- ODAC vs DAC1 – I’ve done some preliminary blind testing against my $1600 Benchmark DAC1 Pre with a variety of music and my best headphones, and so far, a least two different people cannot tell them apart. The DAC1 Pre has won a lot of professional accolades for being one of the better DACs money can buy at any price. I can see a formal ODAC NwAvGuy blind listening challenge coming up.
- Redbook Compliant Output – For many reasons, it’s good to have a DAC that complies with the Redbook standard for digital audio output levels. Many USB DACs, like the AMB gamma, can’t produce the required 2 volts RMS of output and suffer lower dynamic range. And some go way over the specification which risks overloading the inputs of a lot of equipment. The ODAC is Redbook compliant. Among other benefits, this makes it much easier to do level matched A/B comparisons with other DACs and digital sources that are also Redbook compliant.
- Pre-Assembled Board – Because USB and DAC chips are typically fine pitch surface mount devices they’re not very DIY friendly. To make matters worse, if you want 24 bits over USB with native Windows drivers, I’m not aware of any suitable chips that are available to DIYers. All the current solutions require licensing and/or some sort of contractual agreement. They’re not stocked by DigiKey, Mouser, Farnell, etc. And to further complicate things, they also require custom programming before they will operate correctly. That’s 3 strikes against DIY for high resolution USB DACs. The obvious solution was finding someone to co-develop the board with and handle all the contractual, assembly, programming and financial details so they could offer a pre-assembled board.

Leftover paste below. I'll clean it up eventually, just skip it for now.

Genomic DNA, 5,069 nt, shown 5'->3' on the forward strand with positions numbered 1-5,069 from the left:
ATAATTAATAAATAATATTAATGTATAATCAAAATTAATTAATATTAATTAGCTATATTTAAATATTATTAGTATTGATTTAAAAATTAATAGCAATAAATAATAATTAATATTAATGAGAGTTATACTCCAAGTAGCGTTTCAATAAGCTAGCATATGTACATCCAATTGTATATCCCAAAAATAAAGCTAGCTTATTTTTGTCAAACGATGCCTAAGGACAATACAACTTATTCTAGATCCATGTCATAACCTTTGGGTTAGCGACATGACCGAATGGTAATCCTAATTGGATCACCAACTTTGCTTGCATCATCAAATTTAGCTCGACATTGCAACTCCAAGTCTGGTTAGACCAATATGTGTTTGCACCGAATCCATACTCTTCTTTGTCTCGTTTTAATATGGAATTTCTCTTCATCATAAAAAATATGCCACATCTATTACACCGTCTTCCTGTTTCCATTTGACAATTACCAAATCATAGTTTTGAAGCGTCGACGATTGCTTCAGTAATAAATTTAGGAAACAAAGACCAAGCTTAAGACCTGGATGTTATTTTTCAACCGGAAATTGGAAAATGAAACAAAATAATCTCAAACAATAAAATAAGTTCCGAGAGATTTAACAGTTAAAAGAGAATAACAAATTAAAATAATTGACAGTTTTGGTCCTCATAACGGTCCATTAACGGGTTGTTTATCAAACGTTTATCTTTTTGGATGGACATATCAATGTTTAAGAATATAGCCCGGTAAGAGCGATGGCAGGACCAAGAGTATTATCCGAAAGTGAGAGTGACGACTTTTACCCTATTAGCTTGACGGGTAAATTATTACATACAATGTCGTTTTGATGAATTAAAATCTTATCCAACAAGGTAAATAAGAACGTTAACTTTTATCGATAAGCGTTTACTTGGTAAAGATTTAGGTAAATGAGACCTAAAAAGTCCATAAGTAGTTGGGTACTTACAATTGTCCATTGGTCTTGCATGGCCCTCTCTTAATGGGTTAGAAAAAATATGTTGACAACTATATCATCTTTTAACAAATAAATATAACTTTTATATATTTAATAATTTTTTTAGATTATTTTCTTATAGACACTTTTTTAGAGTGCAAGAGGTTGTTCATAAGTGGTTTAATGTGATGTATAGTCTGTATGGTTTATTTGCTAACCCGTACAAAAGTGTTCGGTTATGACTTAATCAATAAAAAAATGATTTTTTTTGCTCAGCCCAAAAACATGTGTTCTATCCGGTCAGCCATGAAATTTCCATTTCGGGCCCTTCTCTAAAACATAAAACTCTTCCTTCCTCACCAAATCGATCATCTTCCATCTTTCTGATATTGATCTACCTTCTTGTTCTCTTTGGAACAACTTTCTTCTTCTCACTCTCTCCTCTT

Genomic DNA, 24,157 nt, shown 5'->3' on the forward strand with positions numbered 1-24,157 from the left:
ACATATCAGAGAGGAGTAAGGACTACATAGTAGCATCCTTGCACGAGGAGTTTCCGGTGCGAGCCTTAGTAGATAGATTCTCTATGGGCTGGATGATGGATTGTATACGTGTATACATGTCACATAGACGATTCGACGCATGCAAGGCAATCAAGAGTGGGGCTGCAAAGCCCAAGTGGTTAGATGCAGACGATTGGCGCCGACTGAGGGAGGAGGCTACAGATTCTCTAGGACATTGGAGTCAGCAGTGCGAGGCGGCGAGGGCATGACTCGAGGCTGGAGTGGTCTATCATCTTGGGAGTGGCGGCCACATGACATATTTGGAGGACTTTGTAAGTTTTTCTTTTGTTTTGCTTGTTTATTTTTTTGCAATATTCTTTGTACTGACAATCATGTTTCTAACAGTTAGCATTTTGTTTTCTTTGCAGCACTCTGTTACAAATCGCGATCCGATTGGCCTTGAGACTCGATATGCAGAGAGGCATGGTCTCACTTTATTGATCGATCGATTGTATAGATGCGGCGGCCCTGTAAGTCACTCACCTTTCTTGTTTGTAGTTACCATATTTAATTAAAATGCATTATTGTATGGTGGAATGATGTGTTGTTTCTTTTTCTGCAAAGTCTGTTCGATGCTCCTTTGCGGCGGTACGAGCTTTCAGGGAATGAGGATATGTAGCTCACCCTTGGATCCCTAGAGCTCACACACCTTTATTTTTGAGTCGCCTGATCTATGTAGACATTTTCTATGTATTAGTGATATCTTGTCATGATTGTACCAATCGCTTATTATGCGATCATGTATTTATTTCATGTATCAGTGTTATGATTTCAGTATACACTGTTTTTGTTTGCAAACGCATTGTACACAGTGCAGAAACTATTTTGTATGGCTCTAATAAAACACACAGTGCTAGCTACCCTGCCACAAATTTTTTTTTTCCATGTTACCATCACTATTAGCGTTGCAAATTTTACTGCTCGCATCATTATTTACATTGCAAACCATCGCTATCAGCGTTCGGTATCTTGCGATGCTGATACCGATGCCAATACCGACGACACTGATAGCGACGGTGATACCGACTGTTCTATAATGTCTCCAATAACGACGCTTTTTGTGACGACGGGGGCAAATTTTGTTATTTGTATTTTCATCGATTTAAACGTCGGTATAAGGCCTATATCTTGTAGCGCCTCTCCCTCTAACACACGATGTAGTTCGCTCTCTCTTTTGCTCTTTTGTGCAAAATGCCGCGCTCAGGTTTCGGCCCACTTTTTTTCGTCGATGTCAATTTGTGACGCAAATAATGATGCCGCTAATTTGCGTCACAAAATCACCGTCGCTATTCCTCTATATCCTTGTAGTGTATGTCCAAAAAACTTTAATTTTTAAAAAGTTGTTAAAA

- Line Input Retained – The ODAC won’t defeat the line input on the ODA. You can use both sources or even plug another Redbook compliant DAC in for direct A/B comparisons (even better if a friend does the switching out of the listener’s sight!).
- Standalone Capable – The ODAC is designed so it’s also usable by itself for other applications while operating entirely from USB power. No ODA required.
NO MONEY FOR ME – There’s been some speculation that an assembled DAC board is a chance for me to finally make some money. But that’s not the case. There’s no money in the ODAC for me. As with the O2, and ODA, I’m leaving that part for others to sort out. This blog, and hence my reviews and commentary, remain entirely non-commercial.
WHAT THEY’RE NOT: A few things the ODA and ODAC are not:
- No S/PDIF – There’s little need for an S/PDIF output as it seems unlikely anyone would want to use the ODAC as a USB-S/PDIF device for another DAC. And while there are a few applications for an S/PDIF input it’s not something most will ever use. For everyone else, an S/PDIF input would add complexity, size, and substantial cost with zero benefit and may degrade jitter performance. That’s not keeping with the “best performance for the lowest cost” O2/ODA approach.